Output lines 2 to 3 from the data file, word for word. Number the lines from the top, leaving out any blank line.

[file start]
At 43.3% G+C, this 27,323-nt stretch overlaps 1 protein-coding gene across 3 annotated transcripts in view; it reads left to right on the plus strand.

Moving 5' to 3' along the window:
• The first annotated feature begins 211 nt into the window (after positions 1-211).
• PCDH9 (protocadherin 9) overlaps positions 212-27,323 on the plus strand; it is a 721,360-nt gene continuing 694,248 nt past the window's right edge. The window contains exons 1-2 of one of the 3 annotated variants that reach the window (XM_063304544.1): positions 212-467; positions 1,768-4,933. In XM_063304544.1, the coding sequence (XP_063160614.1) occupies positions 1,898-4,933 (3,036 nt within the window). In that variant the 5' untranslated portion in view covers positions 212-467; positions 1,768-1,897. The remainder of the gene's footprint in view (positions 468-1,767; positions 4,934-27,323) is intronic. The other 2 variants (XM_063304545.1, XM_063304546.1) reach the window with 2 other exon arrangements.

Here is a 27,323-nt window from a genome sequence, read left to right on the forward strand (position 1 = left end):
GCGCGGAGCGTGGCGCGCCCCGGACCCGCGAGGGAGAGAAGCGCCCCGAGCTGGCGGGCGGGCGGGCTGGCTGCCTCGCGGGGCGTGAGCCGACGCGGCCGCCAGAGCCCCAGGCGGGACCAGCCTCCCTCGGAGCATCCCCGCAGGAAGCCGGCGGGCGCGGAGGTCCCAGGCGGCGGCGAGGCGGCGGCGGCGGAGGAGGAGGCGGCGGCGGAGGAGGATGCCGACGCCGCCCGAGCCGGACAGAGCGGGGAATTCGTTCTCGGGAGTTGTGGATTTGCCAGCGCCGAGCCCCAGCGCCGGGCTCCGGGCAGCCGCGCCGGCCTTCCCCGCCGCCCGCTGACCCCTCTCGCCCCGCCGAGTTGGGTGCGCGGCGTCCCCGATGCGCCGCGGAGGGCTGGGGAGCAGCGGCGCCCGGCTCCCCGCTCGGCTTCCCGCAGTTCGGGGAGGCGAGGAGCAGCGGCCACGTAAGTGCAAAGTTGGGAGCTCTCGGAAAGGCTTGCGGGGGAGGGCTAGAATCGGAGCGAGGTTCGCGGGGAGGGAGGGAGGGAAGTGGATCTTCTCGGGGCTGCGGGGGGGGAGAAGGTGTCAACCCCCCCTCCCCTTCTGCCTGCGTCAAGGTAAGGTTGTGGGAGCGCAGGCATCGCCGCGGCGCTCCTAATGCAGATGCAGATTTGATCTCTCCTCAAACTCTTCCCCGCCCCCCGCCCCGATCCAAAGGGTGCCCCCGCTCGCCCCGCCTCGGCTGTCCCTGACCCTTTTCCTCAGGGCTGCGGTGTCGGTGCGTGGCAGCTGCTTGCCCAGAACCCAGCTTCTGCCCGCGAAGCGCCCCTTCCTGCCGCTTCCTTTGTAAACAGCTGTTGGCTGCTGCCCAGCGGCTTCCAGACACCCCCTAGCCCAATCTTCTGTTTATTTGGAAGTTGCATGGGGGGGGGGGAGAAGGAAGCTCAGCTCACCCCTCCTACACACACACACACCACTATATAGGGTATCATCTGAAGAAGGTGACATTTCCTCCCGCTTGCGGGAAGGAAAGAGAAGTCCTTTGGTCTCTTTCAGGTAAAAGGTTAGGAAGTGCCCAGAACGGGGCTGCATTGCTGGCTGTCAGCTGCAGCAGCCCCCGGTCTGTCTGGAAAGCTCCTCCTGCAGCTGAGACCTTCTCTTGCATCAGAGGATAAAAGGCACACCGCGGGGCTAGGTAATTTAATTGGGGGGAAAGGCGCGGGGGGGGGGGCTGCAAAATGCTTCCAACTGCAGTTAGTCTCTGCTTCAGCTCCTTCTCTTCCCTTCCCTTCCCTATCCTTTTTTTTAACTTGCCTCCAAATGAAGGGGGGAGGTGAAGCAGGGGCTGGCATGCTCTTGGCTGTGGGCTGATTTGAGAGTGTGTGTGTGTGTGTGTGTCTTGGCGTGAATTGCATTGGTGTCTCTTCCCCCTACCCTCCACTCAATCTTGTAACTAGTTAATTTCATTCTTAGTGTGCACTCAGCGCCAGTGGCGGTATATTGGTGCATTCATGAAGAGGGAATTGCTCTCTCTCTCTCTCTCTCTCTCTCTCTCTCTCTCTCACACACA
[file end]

Moving 5' to 3' along the window:
• The first annotated feature begins 211 nt into the window (after positions 1-211).